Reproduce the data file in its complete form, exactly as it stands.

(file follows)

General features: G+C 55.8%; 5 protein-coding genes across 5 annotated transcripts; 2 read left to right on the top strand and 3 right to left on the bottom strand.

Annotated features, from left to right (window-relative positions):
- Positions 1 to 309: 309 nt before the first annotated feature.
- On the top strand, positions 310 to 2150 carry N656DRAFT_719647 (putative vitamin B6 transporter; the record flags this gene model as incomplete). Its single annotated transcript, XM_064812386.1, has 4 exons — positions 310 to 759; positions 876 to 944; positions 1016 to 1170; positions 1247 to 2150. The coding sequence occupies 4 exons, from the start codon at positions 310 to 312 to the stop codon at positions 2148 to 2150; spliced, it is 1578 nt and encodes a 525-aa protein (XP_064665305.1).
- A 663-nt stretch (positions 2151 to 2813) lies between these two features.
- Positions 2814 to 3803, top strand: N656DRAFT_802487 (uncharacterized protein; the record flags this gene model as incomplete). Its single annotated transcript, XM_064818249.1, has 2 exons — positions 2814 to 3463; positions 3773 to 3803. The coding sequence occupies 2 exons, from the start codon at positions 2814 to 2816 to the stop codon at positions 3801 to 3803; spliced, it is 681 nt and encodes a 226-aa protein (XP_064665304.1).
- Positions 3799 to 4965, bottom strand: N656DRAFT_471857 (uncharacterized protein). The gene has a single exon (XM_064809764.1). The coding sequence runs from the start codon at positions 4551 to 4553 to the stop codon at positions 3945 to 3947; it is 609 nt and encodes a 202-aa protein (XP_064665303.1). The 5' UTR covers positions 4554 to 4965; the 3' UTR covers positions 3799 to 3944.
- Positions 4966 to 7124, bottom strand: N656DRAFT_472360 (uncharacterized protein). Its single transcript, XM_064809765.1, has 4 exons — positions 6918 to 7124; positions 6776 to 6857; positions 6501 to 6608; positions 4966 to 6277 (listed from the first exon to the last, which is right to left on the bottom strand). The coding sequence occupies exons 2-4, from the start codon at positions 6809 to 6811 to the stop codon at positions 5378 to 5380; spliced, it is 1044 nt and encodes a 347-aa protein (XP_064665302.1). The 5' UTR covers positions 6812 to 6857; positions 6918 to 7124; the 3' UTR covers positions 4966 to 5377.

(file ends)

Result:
General features: G+C 55.8%; 5 protein-coding genes across 5 annotated transcripts; 2 read left to right on the top strand and 3 right to left on the bottom strand.

Annotated features, from left to right (window-relative positions):
- Positions 1 to 309: 309 nt before the first annotated feature.
- On the top strand, positions 310 to 2150 carry N656DRAFT_719647 (putative vitamin B6 transporter; the record flags this gene model as incomplete). Its single annotated transcript, XM_064812386.1, has 4 exons — positions 310 to 759; positions 876 to 944; positions 1016 to 1170; positions 1247 to 2150. The coding sequence occupies 4 exons, from the start codon at positions 310 to 312 to the stop codon at positions 2148 to 2150; spliced, it is 1578 nt and encodes a 525-aa protein (XP_064665305.1).
- A 663-nt stretch (positions 2151 to 2813) lies between these two features.
- Positions 2814 to 3803, top strand: N656DRAFT_802487 (uncharacterized protein; the record flags this gene model as incomplete). Its single annotated transcript, XM_064818249.1, has 2 exons — positions 2814 to 3463; positions 3773 to 3803. The coding sequence occupies 2 exons, from the start codon at positions 2814 to 2816 to the stop codon at positions 3801 to 3803; spliced, it is 681 nt and encodes a 226-aa protein (XP_064665304.1).
- Positions 3799 to 4965, bottom strand: N656DRAFT_471857 (uncharacterized protein). The gene has a single exon (XM_064809764.1). The coding sequence runs from the start codon at positions 4551 to 4553 to the stop codon at positions 3945 to 3947; it is 609 nt and encodes a 202-aa protein (XP_064665303.1). The 5' UTR covers positions 4554 to 4965; the 3' UTR covers positions 3799 to 3944.
- Positions 4966 to 7124, bottom strand: N656DRAFT_472360 (uncharacterized protein). Its single transcript, XM_064809765.1, has 4 exons — positions 6918 to 7124; positions 6776 to 6857; positions 6501 to 6608; positions 4966 to 6277 (listed from the first exon to the last, which is right to left on the bottom strand). The coding sequence occupies exons 2-4, from the start codon at positions 6809 to 6811 to the stop codon at positions 5378 to 5380; spliced, it is 1044 nt and encodes a 347-aa protein (XP_064665302.1). The 5' UTR covers positions 6812 to 6857; positions 6918 to 7124; the 3' UTR covers positions 4966 to 5377.